Who was crewing the Emperor’s massive fleet?
There are a lot of unanswered questions around the abrupt resurrection of the Emperor, and the revelation that he had a massive fleet hidden on an unknown planet, with planet-destroying weapons that previously took an entire Death Star to support. Who retrieved Palpatine’s body from the crashed Death Star II and got him to Exegol, and built and crewed all these ships? When were ship-based planet destroyers developed? Was that massive audience for the Emperor’s intended victory composed of real, living creatures of some kind, or were they phantoms? Again, the Visual Dictionary has a brief answer: These are “Sith cultists” that “continue to venerate the efforts of the late Darth Sidious to bring about a New Empire.” It’s just unclear how they all got to Exegol, a secret hidden planet that’s almost impossible to find, navigate, or leave without extremely specialized instructions.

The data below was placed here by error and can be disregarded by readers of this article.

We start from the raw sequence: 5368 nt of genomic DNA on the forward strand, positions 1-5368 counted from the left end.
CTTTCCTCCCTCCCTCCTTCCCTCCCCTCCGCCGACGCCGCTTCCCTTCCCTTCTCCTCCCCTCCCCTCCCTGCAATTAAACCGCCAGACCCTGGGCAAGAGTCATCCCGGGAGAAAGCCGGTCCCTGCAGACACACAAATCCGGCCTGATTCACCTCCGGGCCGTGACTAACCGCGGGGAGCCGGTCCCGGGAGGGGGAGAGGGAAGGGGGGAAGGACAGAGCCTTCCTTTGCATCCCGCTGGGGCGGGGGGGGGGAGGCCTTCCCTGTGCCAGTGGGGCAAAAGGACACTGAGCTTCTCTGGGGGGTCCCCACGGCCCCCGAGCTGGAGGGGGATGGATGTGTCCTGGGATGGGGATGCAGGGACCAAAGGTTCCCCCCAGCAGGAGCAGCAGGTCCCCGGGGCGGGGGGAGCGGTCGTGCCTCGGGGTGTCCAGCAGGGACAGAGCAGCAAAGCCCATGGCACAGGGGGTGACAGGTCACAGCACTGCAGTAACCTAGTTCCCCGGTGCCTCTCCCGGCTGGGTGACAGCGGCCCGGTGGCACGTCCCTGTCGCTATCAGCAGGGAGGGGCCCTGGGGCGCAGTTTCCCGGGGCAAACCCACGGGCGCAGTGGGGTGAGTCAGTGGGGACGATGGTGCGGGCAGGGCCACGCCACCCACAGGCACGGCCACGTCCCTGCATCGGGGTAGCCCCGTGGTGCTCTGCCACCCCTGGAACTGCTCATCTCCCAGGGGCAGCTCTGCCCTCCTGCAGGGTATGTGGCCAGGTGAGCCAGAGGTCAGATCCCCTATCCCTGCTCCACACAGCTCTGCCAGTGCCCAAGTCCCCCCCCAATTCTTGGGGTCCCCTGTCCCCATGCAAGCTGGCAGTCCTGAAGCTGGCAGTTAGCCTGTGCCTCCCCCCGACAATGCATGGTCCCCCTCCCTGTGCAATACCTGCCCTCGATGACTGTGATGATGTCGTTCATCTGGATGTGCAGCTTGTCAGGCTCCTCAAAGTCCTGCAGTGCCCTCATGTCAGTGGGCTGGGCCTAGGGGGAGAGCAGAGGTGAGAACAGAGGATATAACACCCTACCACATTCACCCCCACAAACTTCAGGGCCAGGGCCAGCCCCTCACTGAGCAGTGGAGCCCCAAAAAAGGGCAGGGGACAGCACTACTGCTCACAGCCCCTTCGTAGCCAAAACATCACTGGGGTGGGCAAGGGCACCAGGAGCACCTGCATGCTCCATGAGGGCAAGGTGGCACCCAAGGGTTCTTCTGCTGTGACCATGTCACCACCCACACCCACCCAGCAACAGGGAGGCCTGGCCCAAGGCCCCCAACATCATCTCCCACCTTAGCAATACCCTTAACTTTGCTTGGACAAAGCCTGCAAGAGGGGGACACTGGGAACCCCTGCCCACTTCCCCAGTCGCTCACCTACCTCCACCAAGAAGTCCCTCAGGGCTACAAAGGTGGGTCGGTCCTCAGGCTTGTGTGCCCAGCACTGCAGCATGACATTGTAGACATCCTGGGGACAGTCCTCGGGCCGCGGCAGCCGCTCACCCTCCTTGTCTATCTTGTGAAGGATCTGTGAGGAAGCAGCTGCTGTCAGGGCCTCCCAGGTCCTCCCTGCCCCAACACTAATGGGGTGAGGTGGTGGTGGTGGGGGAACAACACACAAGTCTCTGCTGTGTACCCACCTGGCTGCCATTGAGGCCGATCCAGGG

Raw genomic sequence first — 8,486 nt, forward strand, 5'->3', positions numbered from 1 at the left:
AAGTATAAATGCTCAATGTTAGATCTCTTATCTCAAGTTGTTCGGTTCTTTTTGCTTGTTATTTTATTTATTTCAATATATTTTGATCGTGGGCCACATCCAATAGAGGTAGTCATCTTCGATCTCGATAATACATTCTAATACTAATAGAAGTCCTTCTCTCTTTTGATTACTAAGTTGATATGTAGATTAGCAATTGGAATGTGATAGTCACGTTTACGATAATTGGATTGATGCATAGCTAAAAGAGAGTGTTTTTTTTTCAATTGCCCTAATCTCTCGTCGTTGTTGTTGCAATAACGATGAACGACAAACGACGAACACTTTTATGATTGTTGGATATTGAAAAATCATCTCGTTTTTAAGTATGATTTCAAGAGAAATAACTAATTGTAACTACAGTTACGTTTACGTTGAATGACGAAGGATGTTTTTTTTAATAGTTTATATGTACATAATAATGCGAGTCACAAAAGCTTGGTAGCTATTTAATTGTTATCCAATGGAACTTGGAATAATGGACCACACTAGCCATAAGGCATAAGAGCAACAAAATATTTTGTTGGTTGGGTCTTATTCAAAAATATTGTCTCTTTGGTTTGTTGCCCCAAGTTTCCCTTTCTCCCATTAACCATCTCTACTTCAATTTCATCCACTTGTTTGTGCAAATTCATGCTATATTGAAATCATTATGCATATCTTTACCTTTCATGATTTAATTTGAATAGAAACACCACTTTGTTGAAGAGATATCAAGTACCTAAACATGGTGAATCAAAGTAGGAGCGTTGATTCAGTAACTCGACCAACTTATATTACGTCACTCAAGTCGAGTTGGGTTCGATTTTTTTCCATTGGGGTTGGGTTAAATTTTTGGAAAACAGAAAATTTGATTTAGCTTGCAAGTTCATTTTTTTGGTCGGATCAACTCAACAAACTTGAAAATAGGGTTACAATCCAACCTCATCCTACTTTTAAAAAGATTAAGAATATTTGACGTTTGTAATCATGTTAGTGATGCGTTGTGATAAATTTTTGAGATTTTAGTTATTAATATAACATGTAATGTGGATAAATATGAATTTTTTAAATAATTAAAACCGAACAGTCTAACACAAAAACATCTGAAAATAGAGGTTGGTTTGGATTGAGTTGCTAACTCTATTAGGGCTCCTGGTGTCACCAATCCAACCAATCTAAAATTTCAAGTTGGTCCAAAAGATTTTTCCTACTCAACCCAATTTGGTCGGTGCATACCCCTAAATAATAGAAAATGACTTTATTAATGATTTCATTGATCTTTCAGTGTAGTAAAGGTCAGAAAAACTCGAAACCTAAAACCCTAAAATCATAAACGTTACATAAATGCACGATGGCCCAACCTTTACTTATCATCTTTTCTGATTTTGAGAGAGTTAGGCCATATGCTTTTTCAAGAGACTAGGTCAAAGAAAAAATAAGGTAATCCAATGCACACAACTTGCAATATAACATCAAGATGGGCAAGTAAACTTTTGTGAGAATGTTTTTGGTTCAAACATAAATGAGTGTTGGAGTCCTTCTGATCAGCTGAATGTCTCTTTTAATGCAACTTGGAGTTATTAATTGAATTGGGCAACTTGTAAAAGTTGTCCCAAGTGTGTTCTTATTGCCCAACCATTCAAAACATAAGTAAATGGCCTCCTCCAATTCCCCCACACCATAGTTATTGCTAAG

Plot importance: Clearly the writers of The Rise of Skywalker don’t care about any of this stuff, but it’s hard not to be a little confused about seeing tens of thousands of Sith loyalists conjured out of nowhere, then destroyed, without a word of explanation. Also, it’s worth wondering how many more of these questions have already been answered in ancillary material somewhere. And speaking of that ...
Is Jannah related to Lando?